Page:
In today's world, viewers can now access free programming on a variety of apps, from the traditional television-like streaming of Pluto to the endless array of content available to watch anytime on Tubi. On a local level, Channel Pittsburgh offers a similar service, airing classic films and television shows available in the public domain, as well as original content.
All of it — the colorized versions of black-and-white movies and TV episodes, the music videos by area bands, the classic game shows, et cetera — comes courtesy of James A. Richards, who created and runs Channel Pittsburgh out of his South Side apartment.
Richards, who studied communications at the University of Wisconsin, has done a variety of arts and entertainment coverage, and has worked with organizations like the LGBTQ film nonprofit ReelQ, started Channel Pittsburgh about three years ago in the thick of COVID quarantine.
“It was in the middle of the pandemic,” he tells Pittsburgh City Paper. “You know, we were all locked down. And I decided, you know, we’re home 24/7 now, I may as well go ahead and launch this thing. I've got lots of programming prepped. I've had some equipment donated. So I went ahead and did that.”
Those unfamiliar with Channel Pittsburgh — now available online and on Roku-enabled devices — should begin with the entity’s Pride Night programming. Taking place on Tue., June 20, the evening begins at 8 p.m. with the cheekily titled Dudes, described by Richards as a “collection of vintage short films about being a young man.” It includes an obscure film about two high school students discussing rumors of a friend’s sexuality, and features a young Don Stark, known to sitcom fans as the obnoxious, but well-meaning neighbor on That ‘70s Show.
Much of the Channel Pittsburgh programming seeks to preserve and introduce to new audiences what has otherwise become largely lost to time, and Pride Night is no exception.
Richards made a point to depict the LGBTQ experience through various eras of media, dating back to the silent era with Different from the Others, a 1919 film made in Weimar Republic Germany. The queer melodrama follows what Richards calls a “tragic love affair between a concert violinist and his protégé.” To enhance the film, Richards digitally colorized it, and added title cards and other missing elements, as well as new music and sound effects.
At the time of its release, same-sex relations in Germany were a criminal offense but, until the Nazis took over, any enforcement of the rule remained “largely unenforced.” Though the film was banned and prints of it were later destroyed, it managed to survive.
Richards says that he added information explaining the historical context behind Different from the Others, considered by many experts as one of the first sympathetic portrayals of queer individuals.
“It's one of the first gay movies,” says Richards.
Also included in Pride Night is World of Light, a rarely-seen documentary short about lesbian writer May Sarton, and General Audiences, a Channel Pittsburgh-exclusive series “highlighting cinema history through movie trailers.” Though General Audiences normally airs on weekday afternoons, the special Pride Night installment showcases examples of the New Queer Cinema, what Richards calls a “groundbreaking era in filmmaking” that took place in the late-1980s and early-1990s.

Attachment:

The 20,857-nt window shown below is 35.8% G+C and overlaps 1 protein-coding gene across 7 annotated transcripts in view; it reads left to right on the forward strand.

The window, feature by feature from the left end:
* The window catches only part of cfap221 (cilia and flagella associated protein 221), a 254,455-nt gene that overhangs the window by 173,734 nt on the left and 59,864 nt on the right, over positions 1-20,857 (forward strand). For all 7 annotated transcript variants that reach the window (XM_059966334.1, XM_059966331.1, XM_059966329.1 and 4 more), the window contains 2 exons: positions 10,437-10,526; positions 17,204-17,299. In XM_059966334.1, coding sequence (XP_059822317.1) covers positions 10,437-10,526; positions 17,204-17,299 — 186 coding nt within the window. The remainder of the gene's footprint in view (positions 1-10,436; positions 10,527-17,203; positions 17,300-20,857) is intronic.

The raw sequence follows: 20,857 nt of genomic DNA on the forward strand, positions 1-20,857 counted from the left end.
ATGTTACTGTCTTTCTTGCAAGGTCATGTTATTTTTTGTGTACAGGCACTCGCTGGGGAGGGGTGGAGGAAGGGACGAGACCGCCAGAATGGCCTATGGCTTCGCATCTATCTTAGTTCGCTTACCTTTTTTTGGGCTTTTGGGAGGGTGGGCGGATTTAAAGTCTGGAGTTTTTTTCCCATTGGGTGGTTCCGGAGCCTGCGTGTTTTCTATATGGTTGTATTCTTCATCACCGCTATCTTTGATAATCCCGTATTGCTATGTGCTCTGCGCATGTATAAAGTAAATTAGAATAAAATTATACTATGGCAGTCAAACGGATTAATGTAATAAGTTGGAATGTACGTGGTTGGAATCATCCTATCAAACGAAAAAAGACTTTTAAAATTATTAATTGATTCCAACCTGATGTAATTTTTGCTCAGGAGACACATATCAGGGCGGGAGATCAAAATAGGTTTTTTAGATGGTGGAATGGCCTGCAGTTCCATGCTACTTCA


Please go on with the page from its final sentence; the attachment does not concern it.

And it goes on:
As with Different from the Others, Richards went the extra mile with World of Light, which he says captures Sarton, in her own words, during a shoot at her New Hampshire home.
“I was able to get additional information about her life and add it as sort-of subtitles that appear periodically throughout the documentary to get more context to what she's talking about,” says Richards.
Richards agrees that younger generations may assume that LGBTQ representation in media has only happened in more recent decades. He points to the 1971 James Bond film Diamonds Are Forever as a counterexample, citing how its two hit men characters, Mr. Wint and Mr. Kidd, are actually a gay couple.
“They don't use the actual word, but it's very clear from the beginning,” says Richards. “They’re a little stereotypical, but also amusing and accessible. So yeah, I mean, LGBTQ — however you want to phrase it — people have always been there. They just haven’t always been upfront.”
Beyond Pride Night, Richards says Channel Pittsburgh boasts a massive array of programming slots featuring everything from Atomic Age sci-fi films to old radio plays. As time goes on, he plans on expanding the concept into a place where media artists and students work in a “semi-professional environment.” That would require some help and additional resources, however.
“I do need some volunteers who work with me, people who will have a lot of fun creating things, especially if they have the skills to do it,” he says. “I have been gathering donated equipment, so I have nearly enough for a production studio.”
For now, during Pride Month, he hopes Channel Pittsburgh can at least shed light on little-known queer texts from throughout the 20th century.
“I think it's just very enlightening, very interesting,” he says. “Our community’s always been there. We've always played a role. And that's something to actually feel good about. We are contributors.”
Channel Pittsburgh. channelpittsburgh.org